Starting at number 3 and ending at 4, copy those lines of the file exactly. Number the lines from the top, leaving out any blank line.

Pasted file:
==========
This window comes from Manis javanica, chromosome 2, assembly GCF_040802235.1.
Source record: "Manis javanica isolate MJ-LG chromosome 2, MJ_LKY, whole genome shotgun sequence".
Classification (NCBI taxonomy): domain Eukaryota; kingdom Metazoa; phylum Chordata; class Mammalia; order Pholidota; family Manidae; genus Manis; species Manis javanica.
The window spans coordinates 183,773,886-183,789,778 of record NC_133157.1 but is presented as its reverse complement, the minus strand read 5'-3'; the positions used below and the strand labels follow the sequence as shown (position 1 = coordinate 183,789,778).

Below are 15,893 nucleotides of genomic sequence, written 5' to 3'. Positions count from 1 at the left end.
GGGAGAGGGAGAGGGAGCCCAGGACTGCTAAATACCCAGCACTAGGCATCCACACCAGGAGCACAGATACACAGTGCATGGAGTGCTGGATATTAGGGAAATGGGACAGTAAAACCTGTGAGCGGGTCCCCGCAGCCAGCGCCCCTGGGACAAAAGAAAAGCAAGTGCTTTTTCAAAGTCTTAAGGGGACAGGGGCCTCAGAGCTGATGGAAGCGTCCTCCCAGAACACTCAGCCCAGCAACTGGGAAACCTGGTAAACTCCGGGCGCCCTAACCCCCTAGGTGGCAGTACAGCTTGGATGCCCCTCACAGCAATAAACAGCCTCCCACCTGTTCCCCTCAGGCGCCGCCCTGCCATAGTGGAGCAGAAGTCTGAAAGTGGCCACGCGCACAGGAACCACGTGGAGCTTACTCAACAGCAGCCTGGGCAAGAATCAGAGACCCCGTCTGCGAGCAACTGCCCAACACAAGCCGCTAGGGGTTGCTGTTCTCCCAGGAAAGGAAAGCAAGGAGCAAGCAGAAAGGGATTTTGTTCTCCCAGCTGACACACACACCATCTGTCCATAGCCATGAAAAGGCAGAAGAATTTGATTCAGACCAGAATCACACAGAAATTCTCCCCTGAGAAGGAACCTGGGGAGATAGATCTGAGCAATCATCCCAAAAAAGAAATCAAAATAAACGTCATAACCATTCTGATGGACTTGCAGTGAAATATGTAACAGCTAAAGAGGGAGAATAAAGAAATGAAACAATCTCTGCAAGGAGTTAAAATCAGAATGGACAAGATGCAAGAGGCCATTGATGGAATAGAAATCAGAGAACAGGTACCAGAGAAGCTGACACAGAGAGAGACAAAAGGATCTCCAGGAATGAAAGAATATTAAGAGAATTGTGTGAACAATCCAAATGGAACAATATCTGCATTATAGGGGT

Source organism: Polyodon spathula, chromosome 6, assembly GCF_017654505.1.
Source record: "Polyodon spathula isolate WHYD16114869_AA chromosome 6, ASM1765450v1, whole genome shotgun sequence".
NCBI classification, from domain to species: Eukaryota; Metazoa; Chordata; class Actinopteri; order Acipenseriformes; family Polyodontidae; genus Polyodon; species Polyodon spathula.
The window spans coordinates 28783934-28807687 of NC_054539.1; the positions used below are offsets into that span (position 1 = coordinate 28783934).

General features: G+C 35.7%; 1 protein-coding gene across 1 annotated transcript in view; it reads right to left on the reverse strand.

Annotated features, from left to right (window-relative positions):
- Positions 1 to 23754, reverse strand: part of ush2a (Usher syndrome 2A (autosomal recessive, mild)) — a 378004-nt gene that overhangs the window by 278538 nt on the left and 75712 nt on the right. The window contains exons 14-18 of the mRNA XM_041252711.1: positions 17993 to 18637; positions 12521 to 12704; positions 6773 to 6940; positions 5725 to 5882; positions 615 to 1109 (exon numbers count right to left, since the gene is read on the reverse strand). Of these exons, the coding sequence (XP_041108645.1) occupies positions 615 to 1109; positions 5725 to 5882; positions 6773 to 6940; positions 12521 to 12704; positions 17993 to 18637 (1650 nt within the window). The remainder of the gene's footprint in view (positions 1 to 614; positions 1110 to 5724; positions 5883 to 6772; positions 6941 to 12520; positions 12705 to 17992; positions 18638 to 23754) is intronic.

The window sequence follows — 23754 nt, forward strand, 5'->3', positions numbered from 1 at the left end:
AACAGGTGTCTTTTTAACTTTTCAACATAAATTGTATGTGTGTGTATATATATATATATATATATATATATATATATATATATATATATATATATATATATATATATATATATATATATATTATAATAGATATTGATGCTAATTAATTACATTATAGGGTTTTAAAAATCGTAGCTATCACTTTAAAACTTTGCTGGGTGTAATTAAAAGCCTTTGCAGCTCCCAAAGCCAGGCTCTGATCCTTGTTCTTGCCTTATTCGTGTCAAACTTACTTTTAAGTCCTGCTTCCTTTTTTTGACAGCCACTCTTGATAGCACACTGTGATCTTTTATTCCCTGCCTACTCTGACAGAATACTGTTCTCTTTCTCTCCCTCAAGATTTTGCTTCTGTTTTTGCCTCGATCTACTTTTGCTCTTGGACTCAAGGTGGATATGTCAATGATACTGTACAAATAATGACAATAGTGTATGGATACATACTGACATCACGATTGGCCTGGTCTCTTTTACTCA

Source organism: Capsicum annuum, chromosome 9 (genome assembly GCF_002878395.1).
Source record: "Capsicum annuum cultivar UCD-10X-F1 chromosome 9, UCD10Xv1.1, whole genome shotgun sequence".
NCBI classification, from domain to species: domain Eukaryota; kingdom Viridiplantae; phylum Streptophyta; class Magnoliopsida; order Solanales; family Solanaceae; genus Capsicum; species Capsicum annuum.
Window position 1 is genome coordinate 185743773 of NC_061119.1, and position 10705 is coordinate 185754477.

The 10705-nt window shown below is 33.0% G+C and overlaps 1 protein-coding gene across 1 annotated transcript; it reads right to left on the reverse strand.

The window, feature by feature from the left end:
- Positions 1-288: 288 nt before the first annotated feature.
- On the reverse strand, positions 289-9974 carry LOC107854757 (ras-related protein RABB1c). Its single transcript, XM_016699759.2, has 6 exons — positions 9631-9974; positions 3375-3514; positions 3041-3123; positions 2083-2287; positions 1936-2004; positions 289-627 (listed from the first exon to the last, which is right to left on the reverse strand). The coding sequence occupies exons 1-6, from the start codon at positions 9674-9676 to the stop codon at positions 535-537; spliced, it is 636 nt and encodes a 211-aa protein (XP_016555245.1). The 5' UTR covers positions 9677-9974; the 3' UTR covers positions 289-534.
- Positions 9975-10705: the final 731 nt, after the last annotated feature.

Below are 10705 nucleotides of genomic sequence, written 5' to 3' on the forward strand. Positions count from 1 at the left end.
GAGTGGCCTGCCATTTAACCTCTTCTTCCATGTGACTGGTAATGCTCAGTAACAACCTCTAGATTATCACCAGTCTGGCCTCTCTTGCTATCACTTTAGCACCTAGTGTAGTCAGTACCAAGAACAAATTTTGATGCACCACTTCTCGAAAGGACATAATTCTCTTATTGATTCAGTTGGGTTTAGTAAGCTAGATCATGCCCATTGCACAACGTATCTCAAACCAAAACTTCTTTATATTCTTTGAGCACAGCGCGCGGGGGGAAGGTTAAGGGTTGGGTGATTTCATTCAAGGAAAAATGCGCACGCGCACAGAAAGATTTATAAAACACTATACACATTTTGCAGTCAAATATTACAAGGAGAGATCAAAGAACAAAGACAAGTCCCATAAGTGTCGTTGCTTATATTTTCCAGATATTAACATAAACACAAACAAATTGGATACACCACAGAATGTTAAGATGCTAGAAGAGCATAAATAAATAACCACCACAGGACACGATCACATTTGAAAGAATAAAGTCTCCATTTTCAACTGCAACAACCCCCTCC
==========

Classification (NCBI taxonomy): domain Eukaryota; kingdom Metazoa; phylum Chordata; class Mammalia; order Pholidota; family Manidae; genus Manis; species Manis javanica.
The window spans coordinates 183,773,886-183,789,778 of record NC_133157.1 but is presented as its reverse complement, the minus strand read 5'-3'; the positions used below and the strand labels follow the sequence as shown (position 1 = coordinate 183,789,778).